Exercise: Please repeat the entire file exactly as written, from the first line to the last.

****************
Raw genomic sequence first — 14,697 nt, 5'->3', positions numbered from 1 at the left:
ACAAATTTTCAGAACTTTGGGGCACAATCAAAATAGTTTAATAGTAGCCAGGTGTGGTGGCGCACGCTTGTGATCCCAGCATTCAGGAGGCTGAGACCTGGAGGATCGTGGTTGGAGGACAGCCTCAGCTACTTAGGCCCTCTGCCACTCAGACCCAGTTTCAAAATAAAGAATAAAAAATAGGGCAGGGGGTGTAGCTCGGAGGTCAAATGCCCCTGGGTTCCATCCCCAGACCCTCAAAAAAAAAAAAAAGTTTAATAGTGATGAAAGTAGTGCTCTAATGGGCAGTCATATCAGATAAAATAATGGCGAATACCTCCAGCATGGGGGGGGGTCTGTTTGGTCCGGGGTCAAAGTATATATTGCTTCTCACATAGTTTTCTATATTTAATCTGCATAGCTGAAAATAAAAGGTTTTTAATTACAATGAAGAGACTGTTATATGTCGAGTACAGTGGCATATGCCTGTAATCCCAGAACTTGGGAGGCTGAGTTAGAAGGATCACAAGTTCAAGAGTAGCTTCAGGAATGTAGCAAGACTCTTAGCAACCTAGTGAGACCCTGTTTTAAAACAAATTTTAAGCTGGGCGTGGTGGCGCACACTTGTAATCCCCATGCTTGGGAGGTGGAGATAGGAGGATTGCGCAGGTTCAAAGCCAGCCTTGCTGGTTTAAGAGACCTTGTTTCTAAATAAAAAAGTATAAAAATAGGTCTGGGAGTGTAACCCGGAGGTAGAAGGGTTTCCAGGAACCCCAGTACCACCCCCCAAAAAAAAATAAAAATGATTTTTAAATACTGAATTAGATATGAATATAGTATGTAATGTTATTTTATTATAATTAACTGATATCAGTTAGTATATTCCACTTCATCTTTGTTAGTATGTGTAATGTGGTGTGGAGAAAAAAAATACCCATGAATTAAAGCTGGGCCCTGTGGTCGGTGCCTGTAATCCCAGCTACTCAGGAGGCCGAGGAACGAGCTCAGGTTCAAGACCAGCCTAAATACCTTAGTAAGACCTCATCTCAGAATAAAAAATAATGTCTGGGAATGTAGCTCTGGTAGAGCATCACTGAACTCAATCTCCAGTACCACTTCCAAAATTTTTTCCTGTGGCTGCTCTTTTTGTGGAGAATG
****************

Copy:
Raw genomic sequence first — 14,697 nt, 5'->3', positions numbered from 1 at the left:
ACAAATTTTCAGAACTTTGGGGCACAATCAAAATAGTTTAATAGTAGCCAGGTGTGGTGGCGCACGCTTGTGATCCCAGCATTCAGGAGGCTGAGACCTGGAGGATCGTGGTTGGAGGACAGCCTCAGCTACTTAGGCCCTCTGCCACTCAGACCCAGTTTCAAAATAAAGAATAAAAAATAGGGCAGGGGGTGTAGCTCGGAGGTCAAATGCCCCTGGGTTCCATCCCCAGACCCTCAAAAAAAAAAAAAAGTTTAATAGTGATGAAAGTAGTGCTCTAATGGGCAGTCATATCAGATAAAATAATGGCGAATACCTCCAGCATGGGGGGGGGTCTGTTTGGTCCGGGGTCAAAGTATATATTGCTTCTCACATAGTTTTCTATATTTAATCTGCATAGCTGAAAATAAAAGGTTTTTAATTACAATGAAGAGACTGTTATATGTCGAGTACAGTGGCATATGCCTGTAATCCCAGAACTTGGGAGGCTGAGTTAGAAGGATCACAAGTTCAAGAGTAGCTTCAGGAATGTAGCAAGACTCTTAGCAACCTAGTGAGACCCTGTTTTAAAACAAATTTTAAGCTGGGCGTGGTGGCGCACACTTGTAATCCCCATGCTTGGGAGGTGGAGATAGGAGGATTGCGCAGGTTCAAAGCCAGCCTTGCTGGTTTAAGAGACCTTGTTTCTAAATAAAAAAGTATAAAAATAGGTCTGGGAGTGTAACCCGGAGGTAGAAGGGTTTCCAGGAACCCCAGTACCACCCCCCAAAAAAAAATAAAAATGATTTTTAAATACTGAATTAGATATGAATATAGTATGTAATGTTATTTTATTATAATTAACTGATATCAGTTAGTATATTCCACTTCATCTTTGTTAGTATGTGTAATGTGGTGTGGAGAAAAAAAATACCCATGAATTAAAGCTGGGCCCTGTGGTCGGTGCCTGTAATCCCAGCTACTCAGGAGGCCGAGGAACGAGCTCAGGTTCAAGACCAGCCTAAATACCTTAGTAAGACCTCATCTCAGAATAAAAAATAATGTCTGGGAATGTAGCTCTGGTAGAGCATCACTGAACTCAATCTCCAGTACCACTTCCAAAATTTTTTCCTGTGGCTGCTCTTTTTGTGGAGAATG